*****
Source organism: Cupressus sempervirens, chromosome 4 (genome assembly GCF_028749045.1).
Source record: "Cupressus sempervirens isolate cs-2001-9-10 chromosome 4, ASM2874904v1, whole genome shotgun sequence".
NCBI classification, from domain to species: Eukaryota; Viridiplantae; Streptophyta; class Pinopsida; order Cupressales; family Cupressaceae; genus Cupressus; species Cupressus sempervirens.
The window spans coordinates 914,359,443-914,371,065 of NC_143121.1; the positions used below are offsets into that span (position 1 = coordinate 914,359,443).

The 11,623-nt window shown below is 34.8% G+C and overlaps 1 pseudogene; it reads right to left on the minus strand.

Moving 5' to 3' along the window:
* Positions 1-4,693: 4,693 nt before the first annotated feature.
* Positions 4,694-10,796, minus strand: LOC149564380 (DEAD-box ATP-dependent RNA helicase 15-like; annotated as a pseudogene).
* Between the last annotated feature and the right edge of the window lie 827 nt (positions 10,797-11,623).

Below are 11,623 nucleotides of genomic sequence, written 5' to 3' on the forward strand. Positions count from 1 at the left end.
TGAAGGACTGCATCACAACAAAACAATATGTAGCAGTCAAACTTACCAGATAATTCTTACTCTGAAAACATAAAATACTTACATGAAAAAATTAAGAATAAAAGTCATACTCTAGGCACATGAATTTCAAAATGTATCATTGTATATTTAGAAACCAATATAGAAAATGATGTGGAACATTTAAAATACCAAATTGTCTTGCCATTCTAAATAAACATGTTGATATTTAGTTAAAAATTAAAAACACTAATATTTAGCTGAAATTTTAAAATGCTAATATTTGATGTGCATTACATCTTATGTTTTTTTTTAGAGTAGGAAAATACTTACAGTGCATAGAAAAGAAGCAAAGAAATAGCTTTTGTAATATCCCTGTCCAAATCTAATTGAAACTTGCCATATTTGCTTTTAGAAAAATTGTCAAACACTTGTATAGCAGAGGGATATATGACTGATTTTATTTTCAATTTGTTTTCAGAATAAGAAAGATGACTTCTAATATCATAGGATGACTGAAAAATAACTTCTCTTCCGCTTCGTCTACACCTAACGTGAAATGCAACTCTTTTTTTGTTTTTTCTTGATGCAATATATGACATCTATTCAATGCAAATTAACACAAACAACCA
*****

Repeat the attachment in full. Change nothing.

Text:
Source organism: Cupressus sempervirens, chromosome 4 (genome assembly GCF_028749045.1).
Source record: "Cupressus sempervirens isolate cs-2001-9-10 chromosome 4, ASM2874904v1, whole genome shotgun sequence".
NCBI classification, from domain to species: Eukaryota; Viridiplantae; Streptophyta; class Pinopsida; order Cupressales; family Cupressaceae; genus Cupressus; species Cupressus sempervirens.
The window spans coordinates 914,359,443-914,371,065 of NC_143121.1; the positions used below are offsets into that span (position 1 = coordinate 914,359,443).

The 11,623-nt window shown below is 34.8% G+C and overlaps 1 pseudogene; it reads right to left on the minus strand.

Moving 5' to 3' along the window:
* Positions 1-4,693: 4,693 nt before the first annotated feature.
* Positions 4,694-10,796, minus strand: LOC149564380 (DEAD-box ATP-dependent RNA helicase 15-like; annotated as a pseudogene).
* Between the last annotated feature and the right edge of the window lie 827 nt (positions 10,797-11,623).

Below are 11,623 nucleotides of genomic sequence, written 5' to 3' on the forward strand. Positions count from 1 at the left end.
TGAAGGACTGCATCACAACAAAACAATATGTAGCAGTCAAACTTACCAGATAATTCTTACTCTGAAAACATAAAATACTTACATGAAAAAATTAAGAATAAAAGTCATACTCTAGGCACATGAATTTCAAAATGTATCATTGTATATTTAGAAACCAATATAGAAAATGATGTGGAACATTTAAAATACCAAATTGTCTTGCCATTCTAAATAAACATGTTGATATTTAGTTAAAAATTAAAAACACTAATATTTAGCTGAAATTTTAAAATGCTAATATTTGATGTGCATTACATCTTATGTTTTTTTTTAGAGTAGGAAAATACTTACAGTGCATAGAAAAGAAGCAAAGAAATAGCTTTTGTAATATCCCTGTCCAAATCTAATTGAAACTTGCCATATTTGCTTTTAGAAAAATTGTCAAACACTTGTATAGCAGAGGGATATATGACTGATTTTATTTTCAATTTGTTTTCAGAATAAGAAAGATGACTTCTAATATCATAGGATGACTGAAAAATAACTTCTCTTCCGCTTCGTCTACACCTAACGTGAAATGCAACTCTTTTTTTGTTTTTTCTTGATGCAATATATGACATCTATTCAATGCAAATTAACACAAACAACCA